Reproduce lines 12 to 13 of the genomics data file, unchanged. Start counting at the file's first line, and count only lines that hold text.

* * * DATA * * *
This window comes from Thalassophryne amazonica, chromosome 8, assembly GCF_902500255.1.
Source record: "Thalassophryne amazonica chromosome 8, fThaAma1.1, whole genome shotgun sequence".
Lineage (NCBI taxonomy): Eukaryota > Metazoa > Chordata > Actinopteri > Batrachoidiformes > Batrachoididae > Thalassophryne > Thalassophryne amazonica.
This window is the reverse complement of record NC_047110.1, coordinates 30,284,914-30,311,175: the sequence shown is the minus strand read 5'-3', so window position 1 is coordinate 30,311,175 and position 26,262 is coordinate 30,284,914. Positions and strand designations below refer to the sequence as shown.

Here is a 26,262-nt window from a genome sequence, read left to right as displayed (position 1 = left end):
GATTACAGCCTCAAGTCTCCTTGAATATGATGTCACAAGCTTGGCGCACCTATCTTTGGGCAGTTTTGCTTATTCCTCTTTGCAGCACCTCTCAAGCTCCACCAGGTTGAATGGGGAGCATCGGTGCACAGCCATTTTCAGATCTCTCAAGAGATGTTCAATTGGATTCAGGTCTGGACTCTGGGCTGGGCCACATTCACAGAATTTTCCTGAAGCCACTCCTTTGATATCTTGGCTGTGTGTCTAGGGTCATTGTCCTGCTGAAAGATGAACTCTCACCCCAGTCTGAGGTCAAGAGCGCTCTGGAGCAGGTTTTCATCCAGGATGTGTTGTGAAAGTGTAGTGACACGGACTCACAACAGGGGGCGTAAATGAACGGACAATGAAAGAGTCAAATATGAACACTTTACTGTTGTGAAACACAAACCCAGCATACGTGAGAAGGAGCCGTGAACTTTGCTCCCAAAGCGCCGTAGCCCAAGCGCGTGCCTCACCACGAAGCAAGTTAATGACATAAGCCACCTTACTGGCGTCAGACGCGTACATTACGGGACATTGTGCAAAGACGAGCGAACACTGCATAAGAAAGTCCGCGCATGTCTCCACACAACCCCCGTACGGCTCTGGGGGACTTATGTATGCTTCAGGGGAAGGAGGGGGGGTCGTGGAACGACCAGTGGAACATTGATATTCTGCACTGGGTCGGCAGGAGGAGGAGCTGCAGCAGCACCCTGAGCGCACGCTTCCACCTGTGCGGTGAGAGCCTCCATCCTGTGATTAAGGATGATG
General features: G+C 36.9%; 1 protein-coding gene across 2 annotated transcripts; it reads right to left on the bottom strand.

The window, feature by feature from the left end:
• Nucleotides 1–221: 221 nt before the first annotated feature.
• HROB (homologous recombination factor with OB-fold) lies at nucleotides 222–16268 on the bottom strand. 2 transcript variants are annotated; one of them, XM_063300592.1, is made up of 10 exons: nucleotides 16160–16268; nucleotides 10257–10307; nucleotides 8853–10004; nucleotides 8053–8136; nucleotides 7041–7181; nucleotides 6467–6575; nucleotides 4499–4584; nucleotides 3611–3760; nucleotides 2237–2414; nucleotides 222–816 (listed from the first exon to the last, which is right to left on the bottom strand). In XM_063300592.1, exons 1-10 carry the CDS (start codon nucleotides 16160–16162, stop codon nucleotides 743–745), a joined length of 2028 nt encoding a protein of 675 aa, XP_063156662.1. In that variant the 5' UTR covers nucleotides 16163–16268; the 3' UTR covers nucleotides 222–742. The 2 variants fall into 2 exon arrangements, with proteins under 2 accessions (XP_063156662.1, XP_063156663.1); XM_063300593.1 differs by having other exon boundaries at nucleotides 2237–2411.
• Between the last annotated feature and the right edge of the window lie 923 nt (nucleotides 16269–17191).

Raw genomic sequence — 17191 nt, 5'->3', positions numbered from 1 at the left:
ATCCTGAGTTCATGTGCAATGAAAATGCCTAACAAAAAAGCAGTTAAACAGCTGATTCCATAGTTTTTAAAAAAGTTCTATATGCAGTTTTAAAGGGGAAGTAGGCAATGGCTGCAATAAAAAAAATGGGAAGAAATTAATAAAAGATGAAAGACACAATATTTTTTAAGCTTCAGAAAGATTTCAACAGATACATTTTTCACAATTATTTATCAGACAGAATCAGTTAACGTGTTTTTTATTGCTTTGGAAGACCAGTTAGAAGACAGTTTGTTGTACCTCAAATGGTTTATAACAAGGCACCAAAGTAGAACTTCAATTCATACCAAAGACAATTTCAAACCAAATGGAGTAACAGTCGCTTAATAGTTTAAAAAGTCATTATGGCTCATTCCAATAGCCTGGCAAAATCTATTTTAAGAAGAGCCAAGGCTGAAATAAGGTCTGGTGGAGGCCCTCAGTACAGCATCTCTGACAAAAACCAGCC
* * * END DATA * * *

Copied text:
Raw genomic sequence — 17191 nt, 5'->3', positions numbered from 1 at the left:
ATCCTGAGTTCATGTGCAATGAAAATGCCTAACAAAAAAGCAGTTAAACAGCTGATTCCATAGTTTTTAAAAAAGTTCTATATGCAGTTTTAAAGGGGAAGTAGGCAATGGCTGCAATAAAAAAAATGGGAAGAAATTAATAAAAGATGAAAGACACAATATTTTTTAAGCTTCAGAAAGATTTCAACAGATACATTTTTCACAATTATTTATCAGACAGAATCAGTTAACGTGTTTTTTATTGCTTTGGAAGACCAGTTAGAAGACAGTTTGTTGTACCTCAAATGGTTTATAACAAGGCACCAAAGTAGAACTTCAATTCATACCAAAGACAATTTCAAACCAAATGGAGTAACAGTCGCTTAATAGTTTAAAAAGTCATTATGGCTCATTCCAATAGCCTGGCAAAATCTATTTTAAGAAGAGCCAAGGCTGAAATAAGGTCTGGTGGAGGCCCTCAGTACAGCATCTCTGACAAAAACCAGCC